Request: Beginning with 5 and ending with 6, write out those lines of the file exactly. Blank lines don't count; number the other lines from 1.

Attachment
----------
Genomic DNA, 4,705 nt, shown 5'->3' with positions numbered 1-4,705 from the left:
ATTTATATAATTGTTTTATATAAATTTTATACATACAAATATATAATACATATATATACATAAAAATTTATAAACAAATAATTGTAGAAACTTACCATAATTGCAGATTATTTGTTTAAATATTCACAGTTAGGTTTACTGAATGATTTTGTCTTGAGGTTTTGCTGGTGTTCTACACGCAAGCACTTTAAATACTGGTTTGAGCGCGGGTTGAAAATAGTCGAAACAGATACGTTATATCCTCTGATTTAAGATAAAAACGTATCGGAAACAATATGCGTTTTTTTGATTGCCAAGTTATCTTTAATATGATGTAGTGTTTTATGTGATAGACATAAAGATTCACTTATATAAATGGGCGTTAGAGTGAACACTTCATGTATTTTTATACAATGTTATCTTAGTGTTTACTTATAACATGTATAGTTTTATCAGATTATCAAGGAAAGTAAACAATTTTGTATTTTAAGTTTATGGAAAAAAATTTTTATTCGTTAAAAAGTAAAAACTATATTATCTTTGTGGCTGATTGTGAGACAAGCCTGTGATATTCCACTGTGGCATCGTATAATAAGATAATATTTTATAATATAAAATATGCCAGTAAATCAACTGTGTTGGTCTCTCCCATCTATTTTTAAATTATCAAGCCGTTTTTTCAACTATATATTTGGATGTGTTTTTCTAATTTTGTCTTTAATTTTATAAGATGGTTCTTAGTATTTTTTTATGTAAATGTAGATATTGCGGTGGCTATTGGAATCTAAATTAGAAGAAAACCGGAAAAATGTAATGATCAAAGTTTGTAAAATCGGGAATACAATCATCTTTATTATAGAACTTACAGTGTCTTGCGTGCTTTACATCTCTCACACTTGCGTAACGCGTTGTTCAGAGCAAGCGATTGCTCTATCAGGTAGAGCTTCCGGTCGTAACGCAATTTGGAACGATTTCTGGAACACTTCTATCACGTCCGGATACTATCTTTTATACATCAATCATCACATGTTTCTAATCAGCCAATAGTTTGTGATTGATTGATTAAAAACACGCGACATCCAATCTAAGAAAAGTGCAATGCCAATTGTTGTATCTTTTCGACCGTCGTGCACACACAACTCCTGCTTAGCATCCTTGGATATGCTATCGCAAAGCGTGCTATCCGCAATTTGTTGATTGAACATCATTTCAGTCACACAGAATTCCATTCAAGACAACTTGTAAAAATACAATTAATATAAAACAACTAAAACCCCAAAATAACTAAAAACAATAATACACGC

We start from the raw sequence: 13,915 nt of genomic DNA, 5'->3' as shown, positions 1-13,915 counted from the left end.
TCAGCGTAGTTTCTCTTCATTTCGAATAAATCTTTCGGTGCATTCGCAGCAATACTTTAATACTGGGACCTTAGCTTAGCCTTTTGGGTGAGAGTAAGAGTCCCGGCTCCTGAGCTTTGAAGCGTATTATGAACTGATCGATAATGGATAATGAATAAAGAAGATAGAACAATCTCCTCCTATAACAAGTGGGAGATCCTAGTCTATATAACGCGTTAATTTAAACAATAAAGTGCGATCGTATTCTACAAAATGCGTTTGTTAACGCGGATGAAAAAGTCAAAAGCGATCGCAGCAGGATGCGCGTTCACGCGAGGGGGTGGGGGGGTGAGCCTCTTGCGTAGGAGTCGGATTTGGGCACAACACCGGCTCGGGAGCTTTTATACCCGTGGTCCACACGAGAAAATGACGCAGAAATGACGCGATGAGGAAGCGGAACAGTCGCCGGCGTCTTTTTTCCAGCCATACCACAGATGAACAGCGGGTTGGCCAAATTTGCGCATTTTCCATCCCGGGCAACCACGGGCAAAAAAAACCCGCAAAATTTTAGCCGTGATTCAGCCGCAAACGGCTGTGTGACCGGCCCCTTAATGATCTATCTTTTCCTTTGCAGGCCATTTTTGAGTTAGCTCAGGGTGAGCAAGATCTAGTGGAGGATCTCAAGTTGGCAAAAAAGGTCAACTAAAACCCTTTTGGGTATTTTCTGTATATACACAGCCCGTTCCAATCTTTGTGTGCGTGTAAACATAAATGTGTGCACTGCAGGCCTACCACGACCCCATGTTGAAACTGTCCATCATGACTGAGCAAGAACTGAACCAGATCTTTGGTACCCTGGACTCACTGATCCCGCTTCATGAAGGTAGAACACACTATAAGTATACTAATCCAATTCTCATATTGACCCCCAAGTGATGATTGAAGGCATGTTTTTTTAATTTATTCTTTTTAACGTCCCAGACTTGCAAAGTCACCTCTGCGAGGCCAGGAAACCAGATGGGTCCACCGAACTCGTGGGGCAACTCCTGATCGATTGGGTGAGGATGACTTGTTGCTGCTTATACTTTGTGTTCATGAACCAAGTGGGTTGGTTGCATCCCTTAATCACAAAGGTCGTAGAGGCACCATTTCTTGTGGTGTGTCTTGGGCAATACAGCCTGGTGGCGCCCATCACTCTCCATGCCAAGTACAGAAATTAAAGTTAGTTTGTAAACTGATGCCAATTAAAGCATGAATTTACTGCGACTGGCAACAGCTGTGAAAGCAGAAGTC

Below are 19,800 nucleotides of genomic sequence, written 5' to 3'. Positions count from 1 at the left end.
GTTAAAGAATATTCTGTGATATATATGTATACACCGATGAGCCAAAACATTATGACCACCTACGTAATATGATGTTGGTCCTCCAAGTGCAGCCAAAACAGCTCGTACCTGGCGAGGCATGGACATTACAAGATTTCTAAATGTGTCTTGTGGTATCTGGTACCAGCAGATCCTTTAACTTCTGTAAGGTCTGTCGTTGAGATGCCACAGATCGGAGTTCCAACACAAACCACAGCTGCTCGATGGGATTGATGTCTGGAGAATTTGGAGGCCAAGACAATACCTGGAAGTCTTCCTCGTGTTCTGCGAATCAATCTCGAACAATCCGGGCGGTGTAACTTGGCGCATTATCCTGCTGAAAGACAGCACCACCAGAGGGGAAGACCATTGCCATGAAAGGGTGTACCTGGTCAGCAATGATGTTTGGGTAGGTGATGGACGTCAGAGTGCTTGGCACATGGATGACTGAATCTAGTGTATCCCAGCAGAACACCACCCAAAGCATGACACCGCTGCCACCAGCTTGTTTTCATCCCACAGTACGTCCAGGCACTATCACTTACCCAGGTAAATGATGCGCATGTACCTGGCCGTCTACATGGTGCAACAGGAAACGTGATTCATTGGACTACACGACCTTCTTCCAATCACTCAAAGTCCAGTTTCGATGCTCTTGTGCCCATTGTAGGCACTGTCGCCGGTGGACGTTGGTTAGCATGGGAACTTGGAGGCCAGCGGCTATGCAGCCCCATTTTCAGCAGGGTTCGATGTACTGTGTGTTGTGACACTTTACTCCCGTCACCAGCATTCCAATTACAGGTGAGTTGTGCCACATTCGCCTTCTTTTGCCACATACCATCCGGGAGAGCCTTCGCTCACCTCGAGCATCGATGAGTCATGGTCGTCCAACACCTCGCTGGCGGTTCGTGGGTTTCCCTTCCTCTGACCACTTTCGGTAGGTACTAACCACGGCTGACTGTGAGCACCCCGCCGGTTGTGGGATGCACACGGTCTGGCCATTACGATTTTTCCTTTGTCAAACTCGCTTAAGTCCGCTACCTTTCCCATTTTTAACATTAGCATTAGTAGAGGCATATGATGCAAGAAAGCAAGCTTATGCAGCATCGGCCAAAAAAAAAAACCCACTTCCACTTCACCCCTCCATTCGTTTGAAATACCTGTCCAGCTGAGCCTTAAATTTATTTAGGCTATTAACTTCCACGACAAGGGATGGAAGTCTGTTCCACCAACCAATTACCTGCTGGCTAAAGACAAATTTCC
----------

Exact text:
Below are 19,800 nucleotides of genomic sequence, written 5' to 3'. Positions count from 1 at the left end.
GTTAAAGAATATTCTGTGATATATATGTATACACCGATGAGCCAAAACATTATGACCACCTACGTAATATGATGTTGGTCCTCCAAGTGCAGCCAAAACAGCTCGTACCTGGCGAGGCATGGACATTACAAGATTTCTAAATGTGTCTTGTGGTATCTGGTACCAGCAGATCCTTTAACTTCTGTAAGGTCTGTCGTTGAGATGCCACAGATCGGAGTTCCAACACAAACCACAGCTGCTCGATGGGATTGATGTCTGGAGAATTTGGAGGCCAAGACAATACCTGGAAGTCTTCCTCGTGTTCTGCGAATCAATCTCGAACAATCCGGGCGGTGTAACTTGGCGCATTATCCTGCTGAAAGACAGCACCACCAGAGGGGAAGACCATTGCCATGAAAGGGTGTACCTGGTCAGCAATGATGTTTGGGTAGGTGATGGACGTCAGAGTGCTTGGCACATGGATGACTGAATCTAGTGTATCCCAGCAGAACACCACCCAAAGCATGACACCGCTGCCACCAGCTTGTTTTCATCCCACAGTACGTCCAGGCACTATCACTTACCCAGGTAAATGATGCGCATGTACCTGGCCGTCTACATGGTGCAACAGGAAACGTGATTCATTGGACTACACGACCTTCTTCCAATCACTCAAAGTCCAGTTTCGATGCTCTTGTGCCCATTGTAGGCACTGTCGCCGGTGGACGTTGGTTAGCATGGGAACTTGGAGGCCAGCGGCTATGCAGCCCCATTTTCAGCAGGGTTCGATGTACTGTGTGTTGTGACACTTTACTCCCGTCACCAGCATTCCAATTACAGGTGAGTTGTGCCACATTCGCCTTCTTTTGCCACATACCATCCGGGAGAGCCTTCGCTCACCTCGAGCATCGATGAGTCATGGTCGTCCAACACCTCGCTGGCGGTTCGTGGGTTTCCCTTCCTCTGACCACTTTCGGTAGGTACTAACCACGGCTGACTGTGAGCACCCCGCCGGTTGTGGGATGCACACGGTCTGGCCATTACGATTTTTCCTTTGTCAAACTCGCTTAAGTCCGCTACCTTTCCCATTTTTAACATTAGCATTAGTAGAGGCATATGATGCAAGAAAGCAAGCTTATGCAGCATCGGCCAAAAAAAAAAACCCACTTCCACTTCACCCCTCCATTCGTTTGAAATACCTGTCCAGCTGAGCCTTAAATTTATTTAGGCTATTAACTTCCACGACAAGGGATGGAAGTCTGTTCCACCAACCAATTACCTGCTGGCTAAAGACAAATTTCC